Drought forces Kenyan tea grower to cut production

Kenya Tea Development Agency, the country’s biggest tea grower and exporter, said the current drought in the East African nation will cut production “heavily.”

“This is a serious drought,” Lerionka Tiampati, the agency’s managing director, said in a phone interview from the capital, Nairobi, today. “East of the Rift Valley, production is down 30 percent in the last six months,” Tiampati said.

African tea prices rose to a record at a sale in Mombasa this week as a drought in Kenya, the world’s biggest exporter of black tea, curbed yields. The water shortage is also reducing production of other crops, including corn, and has curbed electricity production from dams, with Kenya Power and Lighting Co., the monopoly distributor of electricity, introducing scheduled power cuts last week. Rainfall in some tea-growing areas was less than 50 percent of the historical average in July.

The government has said the nation’s 2009 economic growth target is under threat from the dry weather as food and energy costs rise.

Kenya’s meteorological department is forecasting that an El Nino weather pattern may bring above-average rainfall to the country between October and December, halting drought conditions.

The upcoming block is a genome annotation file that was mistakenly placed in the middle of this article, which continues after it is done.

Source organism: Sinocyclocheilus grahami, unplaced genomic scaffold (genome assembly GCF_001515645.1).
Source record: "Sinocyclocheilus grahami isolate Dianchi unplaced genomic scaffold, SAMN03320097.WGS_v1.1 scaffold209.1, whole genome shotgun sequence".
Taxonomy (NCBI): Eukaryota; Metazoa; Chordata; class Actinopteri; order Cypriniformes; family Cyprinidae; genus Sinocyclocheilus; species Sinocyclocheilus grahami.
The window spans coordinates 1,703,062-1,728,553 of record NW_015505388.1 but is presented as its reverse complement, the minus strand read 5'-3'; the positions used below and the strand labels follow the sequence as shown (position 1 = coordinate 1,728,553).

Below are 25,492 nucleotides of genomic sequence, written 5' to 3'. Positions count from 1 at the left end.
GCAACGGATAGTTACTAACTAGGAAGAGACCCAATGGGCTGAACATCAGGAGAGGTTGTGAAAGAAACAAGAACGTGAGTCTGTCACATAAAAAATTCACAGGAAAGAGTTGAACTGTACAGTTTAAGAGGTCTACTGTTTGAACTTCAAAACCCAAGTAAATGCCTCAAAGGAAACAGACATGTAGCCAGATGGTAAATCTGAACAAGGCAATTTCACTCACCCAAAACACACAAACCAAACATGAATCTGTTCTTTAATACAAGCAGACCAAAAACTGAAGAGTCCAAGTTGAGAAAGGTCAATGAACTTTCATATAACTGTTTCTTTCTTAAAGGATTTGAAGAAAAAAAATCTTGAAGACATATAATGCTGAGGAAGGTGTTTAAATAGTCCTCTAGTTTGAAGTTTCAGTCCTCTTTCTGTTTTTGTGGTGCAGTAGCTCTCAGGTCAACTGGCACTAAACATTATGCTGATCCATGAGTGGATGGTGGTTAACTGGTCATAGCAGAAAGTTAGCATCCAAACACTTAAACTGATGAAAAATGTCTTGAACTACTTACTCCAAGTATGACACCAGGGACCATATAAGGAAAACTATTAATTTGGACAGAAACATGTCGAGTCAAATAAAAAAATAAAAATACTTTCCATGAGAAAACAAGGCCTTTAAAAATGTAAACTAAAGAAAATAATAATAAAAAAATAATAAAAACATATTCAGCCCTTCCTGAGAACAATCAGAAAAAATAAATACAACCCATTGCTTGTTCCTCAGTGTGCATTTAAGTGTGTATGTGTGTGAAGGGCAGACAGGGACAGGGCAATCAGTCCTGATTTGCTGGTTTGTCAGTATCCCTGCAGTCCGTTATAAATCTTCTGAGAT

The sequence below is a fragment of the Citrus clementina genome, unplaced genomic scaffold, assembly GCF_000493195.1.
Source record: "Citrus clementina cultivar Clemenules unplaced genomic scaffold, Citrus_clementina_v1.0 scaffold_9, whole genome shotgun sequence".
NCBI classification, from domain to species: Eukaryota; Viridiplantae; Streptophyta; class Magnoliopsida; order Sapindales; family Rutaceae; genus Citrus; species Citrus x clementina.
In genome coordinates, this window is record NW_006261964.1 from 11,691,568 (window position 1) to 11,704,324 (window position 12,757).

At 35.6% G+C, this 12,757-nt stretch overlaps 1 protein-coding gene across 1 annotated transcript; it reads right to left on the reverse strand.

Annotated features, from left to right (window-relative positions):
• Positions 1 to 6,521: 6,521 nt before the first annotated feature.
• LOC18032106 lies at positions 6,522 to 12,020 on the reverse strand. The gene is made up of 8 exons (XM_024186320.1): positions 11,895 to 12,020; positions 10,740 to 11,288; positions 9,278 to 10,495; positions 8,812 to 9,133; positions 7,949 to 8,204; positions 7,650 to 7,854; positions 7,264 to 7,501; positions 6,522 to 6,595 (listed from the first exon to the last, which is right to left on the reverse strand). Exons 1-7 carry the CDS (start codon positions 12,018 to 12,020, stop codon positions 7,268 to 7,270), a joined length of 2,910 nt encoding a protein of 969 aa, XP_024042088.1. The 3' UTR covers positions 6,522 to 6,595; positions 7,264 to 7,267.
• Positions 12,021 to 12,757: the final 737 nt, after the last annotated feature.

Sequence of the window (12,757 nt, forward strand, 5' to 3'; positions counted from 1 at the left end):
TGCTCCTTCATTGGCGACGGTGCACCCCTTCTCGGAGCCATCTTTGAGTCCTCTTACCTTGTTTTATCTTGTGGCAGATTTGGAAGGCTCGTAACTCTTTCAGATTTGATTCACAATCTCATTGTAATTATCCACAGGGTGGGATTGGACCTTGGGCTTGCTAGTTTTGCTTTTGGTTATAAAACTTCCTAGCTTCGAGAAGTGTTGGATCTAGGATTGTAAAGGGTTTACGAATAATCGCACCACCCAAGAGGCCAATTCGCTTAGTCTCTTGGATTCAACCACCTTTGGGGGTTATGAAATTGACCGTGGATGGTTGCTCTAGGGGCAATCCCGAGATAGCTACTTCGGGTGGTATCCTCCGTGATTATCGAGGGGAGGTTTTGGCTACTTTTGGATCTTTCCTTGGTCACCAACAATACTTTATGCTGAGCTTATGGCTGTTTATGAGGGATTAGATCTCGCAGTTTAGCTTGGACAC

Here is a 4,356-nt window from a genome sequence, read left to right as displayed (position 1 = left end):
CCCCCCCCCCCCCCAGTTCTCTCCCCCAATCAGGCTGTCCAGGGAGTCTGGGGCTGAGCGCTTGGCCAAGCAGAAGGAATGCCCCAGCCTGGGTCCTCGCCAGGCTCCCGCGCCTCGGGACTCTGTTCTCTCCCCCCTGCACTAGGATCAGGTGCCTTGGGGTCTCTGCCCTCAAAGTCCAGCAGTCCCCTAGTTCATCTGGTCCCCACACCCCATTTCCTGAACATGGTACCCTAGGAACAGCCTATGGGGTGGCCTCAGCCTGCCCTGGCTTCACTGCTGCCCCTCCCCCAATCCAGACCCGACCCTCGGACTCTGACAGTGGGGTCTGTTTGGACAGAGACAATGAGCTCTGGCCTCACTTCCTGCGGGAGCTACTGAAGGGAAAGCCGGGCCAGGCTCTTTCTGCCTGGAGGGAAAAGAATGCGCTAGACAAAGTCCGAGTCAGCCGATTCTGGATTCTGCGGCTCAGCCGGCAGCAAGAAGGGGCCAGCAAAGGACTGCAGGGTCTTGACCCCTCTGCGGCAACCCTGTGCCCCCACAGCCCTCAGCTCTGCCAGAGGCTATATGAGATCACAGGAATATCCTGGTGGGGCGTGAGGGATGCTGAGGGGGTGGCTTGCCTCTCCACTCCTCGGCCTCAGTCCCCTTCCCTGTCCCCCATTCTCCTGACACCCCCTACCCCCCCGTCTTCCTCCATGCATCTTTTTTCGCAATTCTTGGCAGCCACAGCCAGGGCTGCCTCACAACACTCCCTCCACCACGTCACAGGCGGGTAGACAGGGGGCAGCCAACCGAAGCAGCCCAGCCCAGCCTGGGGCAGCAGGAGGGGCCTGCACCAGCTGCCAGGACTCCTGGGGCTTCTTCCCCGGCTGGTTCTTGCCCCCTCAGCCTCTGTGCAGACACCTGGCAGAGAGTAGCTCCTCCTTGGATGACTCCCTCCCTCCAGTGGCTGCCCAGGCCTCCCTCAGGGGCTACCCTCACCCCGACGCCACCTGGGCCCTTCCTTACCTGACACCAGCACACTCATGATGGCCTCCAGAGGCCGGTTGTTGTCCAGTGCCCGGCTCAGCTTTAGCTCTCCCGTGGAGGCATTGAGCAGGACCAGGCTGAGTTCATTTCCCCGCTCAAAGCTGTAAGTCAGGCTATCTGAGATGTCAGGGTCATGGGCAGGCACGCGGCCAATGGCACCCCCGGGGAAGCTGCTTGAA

Projections show strengthening El Nino weather in the Pacific Ocean off South America, a system that typically increases the chance of good rains along Africa’s east coast, Joseph Mukabana, director of Kenya’s Meteorological Services, said in an interview in Nairobi today.

Generating Power

KTDA, as the company is known, produces as much as 62 percent of all Kenyan tea, exporting about 95 percent of the leaf it produces. Between July 2008 and June 2009, the company produced 711.1 million kilograms (1.6 billion pounds) of the leaf, Tiampati said.

Tea production in Kenya is expected to fall 6 percent this year due to drought, while earnings may climb 5 percent, the Tea Board of Kenya said on July 30.

KTDA, which has 60 tea factories mostly using fire wood to run their boilers, is setting up a power-generating company to service its own needs and plans to sell any surplus energy to Kenya Power, Tiampati said. “A power-purchase agreement was signed with Kenya Power back in June,” he said.

Electricity costs comprise 22 shillings (29 U.S. cents), or 40 percent, of the 55 shillings KTDA spends to process 1 kilogram of black tea, Tiampati added.

KTDA has a 1 megawatt hydropower-generation project in the central Kenyan town of Imenti and is planning a 17.8 megawatt power plant on the Gura River in Nyeri, also in central Kenya, which will power four of its factories, he said.

With assistance from Sarah McGregor in Nairobi. Editors: Ana Monteiro, Antony Sguazzin.

Source: Bloomberg

No Comments
  1. Fred Gori says

    Great story on the formation of the energy company by KTDA. Kenyans however need to ask themselves why we are experiencing such a prolonged drought, which has led to the current food shortages and power crisis. We must protect all our water towers, plant more trees and venture into alternative sources of energy. Nature can be very cruel if tampered with by man. I think that is where we find ourselves now.

Leave A Reply

Your email address will not be published.